An Important Social Experiment Failed: What Would Success Have Looked Like?

Co-authored by Dan Edwards.


Government, social service providers and investment banks are teaming in an unlikely way to answer an unlikely question: how can public government and private corporations collaboratively solve important social problems more effectively than today's best practice?

One place where this is critically needed is in the treatment of high-risk adolescents involved with juvenile court, special education, child welfare and other systems. Without help, these children are destined to become lost adults who use overwhelming amounts of unproductive government resources.

Those incarcerated or detained at Rikers Island, the New York City jail, are among the largest populations in this United States facing this challenge. New York is one of only two states in the US that incarcerate 16- and 17-year-olds as adults--meaning that these children are incarcerated within the same walls as adult offenders.

Rikers was the home for the first social impact bond in the US--an innovative attempt to raise private capital to fund treatment programs that could not otherwise go forward. But this month we learned that the program did not meet its performance targets and was to be closed.

Does this mean that we should abandon social impact bonds and other juvenile justice reforms?

The answer is an unequivocal no. In fact, one might argue that there is no more apt opportunity for Pay for Success interventions than juvenile justice. Every year, nearly 80,000 youth are detained or incarcerated who could be better served in the community. Most importantly, these are youth who are unlikely to see their situation improved without effective intervention.

With kudos to the team for putting this Pay for Success project together, and even bigger kudos for holding themselves accountable for results through to the very end, we ask the hard question: why did this experiment fail to achieve impact as intended? Implementing intensive interventions aimed at achieving socially significant outcomes require three ingredients:

  • an effective intervention;
  • an effective implementation strategy; and
  • systemic/administrative support.

For youth who contact the juvenile or adult system, the first step is to assess their risks and needs using an empirically-validated risk assessment tool. Youth can then be matched to an appropriate treatment. For the majority of moderate or high risk youth, two programs are widely-recognized as the most effective and appropriate interventions: Functional Family Therapy (FFT) and Multisystemic Therapy (MST). Both programs target risk factors, involve the youth's family and caregivers and focus on youth and family strengths as tools for affecting improvements. Both have been implemented widely around the world with demonstrated positive impact.

Effective implementation suggests the Rikers youth would have benefited from a high-intensity, community-based, family-focused interventions for the youth whose risk scores demanded higher intensity and stronger doses of treatment. This would have placed a higher priority on services delivered outside of Rikers.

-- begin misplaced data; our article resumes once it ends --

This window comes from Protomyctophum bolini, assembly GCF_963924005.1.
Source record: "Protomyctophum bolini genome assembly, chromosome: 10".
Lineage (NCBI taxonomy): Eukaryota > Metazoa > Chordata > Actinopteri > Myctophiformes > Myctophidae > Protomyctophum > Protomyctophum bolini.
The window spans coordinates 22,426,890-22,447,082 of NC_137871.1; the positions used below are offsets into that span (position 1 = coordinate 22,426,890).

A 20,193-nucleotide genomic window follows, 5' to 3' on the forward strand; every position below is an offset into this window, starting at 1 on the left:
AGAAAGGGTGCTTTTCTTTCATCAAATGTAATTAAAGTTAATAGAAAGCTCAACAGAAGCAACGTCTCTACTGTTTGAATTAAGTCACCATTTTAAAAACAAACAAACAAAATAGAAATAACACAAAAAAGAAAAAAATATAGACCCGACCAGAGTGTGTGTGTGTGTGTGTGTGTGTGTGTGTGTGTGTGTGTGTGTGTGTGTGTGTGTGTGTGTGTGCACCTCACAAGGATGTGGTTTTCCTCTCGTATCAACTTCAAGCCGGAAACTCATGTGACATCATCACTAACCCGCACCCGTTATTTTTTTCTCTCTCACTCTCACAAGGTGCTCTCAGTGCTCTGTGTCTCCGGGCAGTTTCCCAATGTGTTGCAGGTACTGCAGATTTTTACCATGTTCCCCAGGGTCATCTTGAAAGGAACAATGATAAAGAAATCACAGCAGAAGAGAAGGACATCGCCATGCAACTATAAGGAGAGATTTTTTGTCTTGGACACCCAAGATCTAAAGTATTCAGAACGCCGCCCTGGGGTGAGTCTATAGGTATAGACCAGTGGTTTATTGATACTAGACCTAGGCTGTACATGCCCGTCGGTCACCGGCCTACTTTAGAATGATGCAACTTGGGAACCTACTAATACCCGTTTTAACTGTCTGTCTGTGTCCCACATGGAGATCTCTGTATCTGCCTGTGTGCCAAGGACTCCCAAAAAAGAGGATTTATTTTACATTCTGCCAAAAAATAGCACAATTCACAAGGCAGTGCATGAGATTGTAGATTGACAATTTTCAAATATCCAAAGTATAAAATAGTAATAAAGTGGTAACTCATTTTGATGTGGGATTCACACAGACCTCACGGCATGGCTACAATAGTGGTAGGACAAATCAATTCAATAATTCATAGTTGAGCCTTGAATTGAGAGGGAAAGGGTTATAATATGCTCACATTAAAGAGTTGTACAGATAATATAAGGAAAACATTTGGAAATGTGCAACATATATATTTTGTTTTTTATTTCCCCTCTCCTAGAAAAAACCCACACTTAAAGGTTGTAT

While there was enormous support for the project from government, investors, providers and researchers, the decision to focus the intervention inside Rikers created significant logistical and administrative barriers that made the delivery of effective intervention nearly impossible. As the Juvenile Detention Alternatives Initiative (JDAI) led by the Annie E. Casey Foundation makes clear, reducing "reliance on local confinement of court-involved youth" must be the primary objective.

Successful programs for youth are possible. The Florida Redirection project invested about $10,000 per youth in community-based treatment programs preventing about $42,000 in juvenile commitment costs. This program diverted more than 7,000 youth from detention over a decade saving the state around $230 million while improving public safety.


Our message is simple. We believe that public-private partnerships force potentially effective programs to show their good works are promising, and to push promising programs to gather rigorous, transparent and objective evidence to determine if they are worthy of being labeled proven.

But most importantly, we seek to scale proven programs like Multi-Systemic Therapy and Functional Family Therapy. These are programs with overwhelming evidence that they are effective, but that only reach a fraction of youth they could help.

We see PFS and social impact bonds as a key way to fund evidence-based programs which will help the most at-risk youth at the most critical juncture in their young lives.

Dan Edwards is the president of Evidence-Based Associates (EBA) and the co-author of this article. EBA is a provider of technical assistance and support services for counties and states seeking to adopt and implement evidence-based programs for high risk children, youth and young adults